Various treatments have been attempted with mixed reviews from patients on their sustainable relief of symptoms. Benzodiazepines have been widely used with positive self-reporting responses but the epistemological evidence is limited. Clonazepam seemed to show “rapid and sustained” control according to one report but it included non-sleepwalking sleep terror patients and the results were not divided. Hypnotherapy has been attempted with limited degrees of success from therapists but self-hypnosis seemed more widely self-reported as being successful (Harris & Grunstein, 2009). Continuous positive airway pressure or CPAP machines were also found to provide relief in patients that were considered to have CAP issues (Guilleminault et al., 2006).

Possible Consequences for the Criminal Justice System

Historically, sleepwalking attacks on other people have been defined as the aggressor's fault and not an excused activity, and arguments have been made thusly since the early 14th century towards. In the 17th century there was an argument made distinguishing guilt with regard to level of animosity towards the victim when the aggressor was awake being a relevant factor. In fact, the earliest trial of Colonel Cheyney Culpeper shooting both a guardsman and his horse in 1686 ultimately ended in his full pardon after over 50 witnesses testified to his “escapades” when sleeping (Umanath et al., 2011).

Today there are diagnostic tools available and substantial epistemological evidence with regards to symptomology, occurrence rates and retrograde amnesia factors. Due to this, there is now arguments relating to known sleepwalkers protectively safeguarding against injuring themselves or others lest they face liability for their actions. Another factor is the level of skepticism in which involuntary behavior during somnambulistic episodes is met with by jurors and judges during trials. Typically mental disorders are considered exceptions with regards to defendant guilt but there is no current standard for liability regarding involuntary aggression during sleepwalking episodes and much forensic research is currently being done to clarify a standard. Studies touching on the subject have been retroactively historic so they suggest deeper studies into familiar history, doctor inclusion of parasomnia symptomology on data records and self-reports, and continued research on genetics, hormones, para and neuropsychology and sleep brain imaging (Cartwright, 2004).

Final Thoughts

There has been wide evaluation of somnambulism and its effects throughout history. There is no lack of evidence that it occurs, but its causes, heredity and comorbidity remain hazy areas particularly with regards to the justice system. It is obvious that more studies are needed and will continue to be conducted in order to fully understand sleepwalking.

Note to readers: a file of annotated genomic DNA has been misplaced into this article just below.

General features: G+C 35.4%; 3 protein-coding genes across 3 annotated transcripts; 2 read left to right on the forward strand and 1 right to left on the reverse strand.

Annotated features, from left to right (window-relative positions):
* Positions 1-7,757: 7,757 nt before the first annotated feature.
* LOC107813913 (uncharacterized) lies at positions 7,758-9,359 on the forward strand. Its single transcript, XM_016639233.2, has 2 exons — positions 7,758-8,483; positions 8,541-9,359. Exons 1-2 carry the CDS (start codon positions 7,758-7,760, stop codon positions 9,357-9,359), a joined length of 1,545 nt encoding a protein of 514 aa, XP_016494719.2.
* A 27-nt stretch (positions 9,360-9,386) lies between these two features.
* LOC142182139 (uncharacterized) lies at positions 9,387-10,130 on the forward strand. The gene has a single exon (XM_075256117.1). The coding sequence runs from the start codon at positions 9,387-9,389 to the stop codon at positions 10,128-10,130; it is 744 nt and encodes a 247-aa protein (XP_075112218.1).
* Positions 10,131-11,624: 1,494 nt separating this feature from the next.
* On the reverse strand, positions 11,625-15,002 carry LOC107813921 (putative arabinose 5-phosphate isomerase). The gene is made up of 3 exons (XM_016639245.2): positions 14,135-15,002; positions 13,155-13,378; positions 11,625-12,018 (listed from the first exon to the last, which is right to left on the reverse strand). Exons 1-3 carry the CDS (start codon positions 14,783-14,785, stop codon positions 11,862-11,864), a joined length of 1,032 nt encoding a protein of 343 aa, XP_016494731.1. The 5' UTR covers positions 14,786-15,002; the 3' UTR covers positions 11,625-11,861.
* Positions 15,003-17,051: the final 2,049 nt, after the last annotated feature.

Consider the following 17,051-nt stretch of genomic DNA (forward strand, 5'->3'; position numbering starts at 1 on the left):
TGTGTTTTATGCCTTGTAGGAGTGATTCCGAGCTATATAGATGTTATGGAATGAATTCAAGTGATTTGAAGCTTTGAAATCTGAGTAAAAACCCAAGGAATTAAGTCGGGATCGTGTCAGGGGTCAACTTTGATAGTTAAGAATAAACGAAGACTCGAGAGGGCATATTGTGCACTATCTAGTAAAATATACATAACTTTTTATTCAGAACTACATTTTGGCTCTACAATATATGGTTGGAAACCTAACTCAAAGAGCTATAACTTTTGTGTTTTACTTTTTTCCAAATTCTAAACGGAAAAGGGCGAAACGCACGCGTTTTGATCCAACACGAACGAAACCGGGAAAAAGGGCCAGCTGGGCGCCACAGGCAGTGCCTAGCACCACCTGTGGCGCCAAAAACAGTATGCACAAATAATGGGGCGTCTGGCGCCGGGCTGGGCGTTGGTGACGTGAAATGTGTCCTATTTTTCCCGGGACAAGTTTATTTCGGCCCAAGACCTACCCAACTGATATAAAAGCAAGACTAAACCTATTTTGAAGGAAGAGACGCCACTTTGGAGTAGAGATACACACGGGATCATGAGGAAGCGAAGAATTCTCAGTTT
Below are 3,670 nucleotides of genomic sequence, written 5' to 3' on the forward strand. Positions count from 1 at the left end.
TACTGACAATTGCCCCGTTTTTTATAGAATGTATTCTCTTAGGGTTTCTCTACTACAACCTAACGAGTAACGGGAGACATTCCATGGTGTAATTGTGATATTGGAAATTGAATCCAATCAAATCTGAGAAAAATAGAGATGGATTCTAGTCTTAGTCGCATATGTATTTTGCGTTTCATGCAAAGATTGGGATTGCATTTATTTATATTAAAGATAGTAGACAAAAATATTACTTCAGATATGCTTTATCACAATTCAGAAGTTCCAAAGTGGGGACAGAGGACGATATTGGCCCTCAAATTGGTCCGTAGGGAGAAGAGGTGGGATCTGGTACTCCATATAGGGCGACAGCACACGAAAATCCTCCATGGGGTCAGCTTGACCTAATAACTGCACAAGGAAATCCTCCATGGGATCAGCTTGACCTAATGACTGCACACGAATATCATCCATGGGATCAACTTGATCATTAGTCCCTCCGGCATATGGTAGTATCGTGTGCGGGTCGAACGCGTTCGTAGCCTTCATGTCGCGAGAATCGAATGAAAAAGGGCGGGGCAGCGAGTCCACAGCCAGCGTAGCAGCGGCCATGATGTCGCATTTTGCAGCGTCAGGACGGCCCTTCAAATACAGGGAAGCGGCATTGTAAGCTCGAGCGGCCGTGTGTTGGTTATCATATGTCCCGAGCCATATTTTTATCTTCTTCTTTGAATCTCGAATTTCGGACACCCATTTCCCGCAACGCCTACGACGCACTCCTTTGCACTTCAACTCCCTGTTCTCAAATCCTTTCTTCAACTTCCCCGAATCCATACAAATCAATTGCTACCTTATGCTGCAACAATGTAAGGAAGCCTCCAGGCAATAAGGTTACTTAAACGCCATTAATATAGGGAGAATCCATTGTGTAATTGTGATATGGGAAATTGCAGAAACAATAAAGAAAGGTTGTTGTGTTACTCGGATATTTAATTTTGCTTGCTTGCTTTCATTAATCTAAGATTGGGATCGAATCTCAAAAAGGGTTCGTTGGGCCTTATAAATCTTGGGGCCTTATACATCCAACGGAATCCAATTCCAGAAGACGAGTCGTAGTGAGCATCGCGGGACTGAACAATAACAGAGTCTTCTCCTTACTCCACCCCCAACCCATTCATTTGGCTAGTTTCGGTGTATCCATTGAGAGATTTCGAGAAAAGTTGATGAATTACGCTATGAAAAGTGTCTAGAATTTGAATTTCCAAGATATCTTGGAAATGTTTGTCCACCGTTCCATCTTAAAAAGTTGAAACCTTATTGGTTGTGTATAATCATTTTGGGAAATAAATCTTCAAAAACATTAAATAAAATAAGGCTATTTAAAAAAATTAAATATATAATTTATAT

Zandra A, Desautels A, Petit D, Montplaisir J. Somnambulism: clinical aspects and pathophysiological hypotheses. The Lancet 2013. 12: 285-94.

American Psychiatric Association. Diagnostic and Statistical Manual of Mental Disorders: Parasomnias: Non-Rapid Eye Movement Sleep Arousal Disorders. 5th edn. Washington D.C.: American Psychiatric Association, 2013. (Bornstein)

Ohayon MM, Guilleminalut C, Priest RG. Night terrors, sleepwalking, and confusional arousals in the general population: their frequency and relationship to other sleep and mental disorders. J Clin Phychiatry 1999; 60: 268-76.

Guilleminault C, Kirisoglu C, Agostinho R, Lopes C, Chan A. Sleepwalking, a disorder of NREM sleep instability. Elsevier Sleep Medicine 2006. 7: 163-70.

Harris M, Grunstein, R. Treatments for somnambulism in adults: Assessing the evidence. Elsevier Sleep Medicine Reviews 2009. 13: 295-97.

Labelle MA, Desautels A, Montplaiser J, Zadra A. Psychopathological correlates of adult sleepwalking. Elsevier Sleep Medicine 2013. 14: 1348-55.

Ohayon MM, Mahowald MW, Dauvilliers Y, Krysstal AD, Leger D. Prevelance and comorbidity of nocturnal wandering in the U.S. adult general population. Neurology 2012; 789: 1583-89.

Cao M, Guilleminault C. Families with sleepwalking. Elsevier Sleep Medicine 2010. 11: 726-34.

Cartwright, R. Sleepwalking violence: A sleep disorder, a legal dilemma, and a psychological challenge. American Journal of Psychiatry 2004. 161: 1149-58.

Umanath S, Sarezky D, Finger S. Sleepwalking through history: Medicine, arts and courts of law. Journal of the History of Neurosciences 2001. 20: 253-76.

Mahowald MW, Schenck CH, Goldner M, Bachelder V, Cramer-Bornemann M. Parasomnia pseudo-suicide. Journal of Forensic Science 2003; 48: 11158-62.

Broughton R, Billings R, Cartwrigth R, et al. Homicidal somnambulism: a case report. Sleep 1994; 17: 253-64

American Academy of Sleep Medicine. ICSD-II: the international classification of sleep disorders: diagnostic and coding manual. 2nd edn. Westchester: American Academy of Sleep Medicine, 2005.

Buskova J, Pisko J, Pastorek L, Sonka K. The course and character of sleepwalking in adulthood: A clinical and polysomnographic study. Behavioral Sleep Medicine 13: 169-177.


    0 of 8192 characters used
    Post Comment

    No comments yet.